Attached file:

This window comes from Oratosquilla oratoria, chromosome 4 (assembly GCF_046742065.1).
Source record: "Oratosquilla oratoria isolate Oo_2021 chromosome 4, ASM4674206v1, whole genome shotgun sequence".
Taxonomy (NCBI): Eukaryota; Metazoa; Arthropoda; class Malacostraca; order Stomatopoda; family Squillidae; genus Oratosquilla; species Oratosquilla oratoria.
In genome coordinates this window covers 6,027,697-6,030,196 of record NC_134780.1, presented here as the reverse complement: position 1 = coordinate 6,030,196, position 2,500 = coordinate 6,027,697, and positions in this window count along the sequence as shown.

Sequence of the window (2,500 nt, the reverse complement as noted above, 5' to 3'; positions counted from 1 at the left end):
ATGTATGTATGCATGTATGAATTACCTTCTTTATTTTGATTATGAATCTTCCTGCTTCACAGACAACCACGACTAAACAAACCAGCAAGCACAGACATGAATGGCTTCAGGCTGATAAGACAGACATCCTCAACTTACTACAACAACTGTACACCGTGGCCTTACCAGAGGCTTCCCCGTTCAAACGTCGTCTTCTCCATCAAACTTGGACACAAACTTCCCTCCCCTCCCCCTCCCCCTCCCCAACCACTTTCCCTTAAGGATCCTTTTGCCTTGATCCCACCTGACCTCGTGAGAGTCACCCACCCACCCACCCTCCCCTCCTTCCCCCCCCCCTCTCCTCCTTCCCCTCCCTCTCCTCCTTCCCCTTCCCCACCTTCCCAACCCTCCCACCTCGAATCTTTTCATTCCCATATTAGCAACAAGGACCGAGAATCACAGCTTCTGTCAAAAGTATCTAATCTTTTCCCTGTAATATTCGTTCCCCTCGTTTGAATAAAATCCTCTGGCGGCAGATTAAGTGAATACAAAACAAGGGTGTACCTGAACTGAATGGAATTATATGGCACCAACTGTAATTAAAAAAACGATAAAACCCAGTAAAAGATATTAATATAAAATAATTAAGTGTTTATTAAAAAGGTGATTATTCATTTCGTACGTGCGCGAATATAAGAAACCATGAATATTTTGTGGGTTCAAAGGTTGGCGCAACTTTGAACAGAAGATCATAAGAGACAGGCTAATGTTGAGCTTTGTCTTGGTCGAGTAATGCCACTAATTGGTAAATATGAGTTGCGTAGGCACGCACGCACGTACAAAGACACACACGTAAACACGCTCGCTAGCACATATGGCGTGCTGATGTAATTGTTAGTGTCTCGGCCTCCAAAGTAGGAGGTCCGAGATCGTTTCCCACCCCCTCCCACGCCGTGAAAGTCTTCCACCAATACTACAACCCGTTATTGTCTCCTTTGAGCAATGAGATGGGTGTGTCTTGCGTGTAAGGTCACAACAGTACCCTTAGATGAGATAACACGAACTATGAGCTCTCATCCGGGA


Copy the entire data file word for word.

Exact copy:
This window comes from Oratosquilla oratoria, chromosome 4 (assembly GCF_046742065.1).
Source record: "Oratosquilla oratoria isolate Oo_2021 chromosome 4, ASM4674206v1, whole genome shotgun sequence".
Taxonomy (NCBI): Eukaryota; Metazoa; Arthropoda; class Malacostraca; order Stomatopoda; family Squillidae; genus Oratosquilla; species Oratosquilla oratoria.
In genome coordinates this window covers 6,027,697-6,030,196 of record NC_134780.1, presented here as the reverse complement: position 1 = coordinate 6,030,196, position 2,500 = coordinate 6,027,697, and positions in this window count along the sequence as shown.

Sequence of the window (2,500 nt, the reverse complement as noted above, 5' to 3'; positions counted from 1 at the left end):
ATGTATGTATGCATGTATGAATTACCTTCTTTATTTTGATTATGAATCTTCCTGCTTCACAGACAACCACGACTAAACAAACCAGCAAGCACAGACATGAATGGCTTCAGGCTGATAAGACAGACATCCTCAACTTACTACAACAACTGTACACCGTGGCCTTACCAGAGGCTTCCCCGTTCAAACGTCGTCTTCTCCATCAAACTTGGACACAAACTTCCCTCCCCTCCCCCTCCCCCTCCCCAACCACTTTCCCTTAAGGATCCTTTTGCCTTGATCCCACCTGACCTCGTGAGAGTCACCCACCCACCCACCCTCCCCTCCTTCCCCCCCCCCTCTCCTCCTTCCCCTCCCTCTCCTCCTTCCCCTTCCCCACCTTCCCAACCCTCCCACCTCGAATCTTTTCATTCCCATATTAGCAACAAGGACCGAGAATCACAGCTTCTGTCAAAAGTATCTAATCTTTTCCCTGTAATATTCGTTCCCCTCGTTTGAATAAAATCCTCTGGCGGCAGATTAAGTGAATACAAAACAAGGGTGTACCTGAACTGAATGGAATTATATGGCACCAACTGTAATTAAAAAAACGATAAAACCCAGTAAAAGATATTAATATAAAATAATTAAGTGTTTATTAAAAAGGTGATTATTCATTTCGTACGTGCGCGAATATAAGAAACCATGAATATTTTGTGGGTTCAAAGGTTGGCGCAACTTTGAACAGAAGATCATAAGAGACAGGCTAATGTTGAGCTTTGTCTTGGTCGAGTAATGCCACTAATTGGTAAATATGAGTTGCGTAGGCACGCACGCACGTACAAAGACACACACGTAAACACGCTCGCTAGCACATATGGCGTGCTGATGTAATTGTTAGTGTCTCGGCCTCCAAAGTAGGAGGTCCGAGATCGTTTCCCACCCCCTCCCACGCCGTGAAAGTCTTCCACCAATACTACAACCCGTTATTGTCTCCTTTGAGCAATGAGATGGGTGTGTCTTGCGTGTAAGGTCACAACAGTACCCTTAGATGAGATAACACGAACTATGAGCTCTCATCCGGGA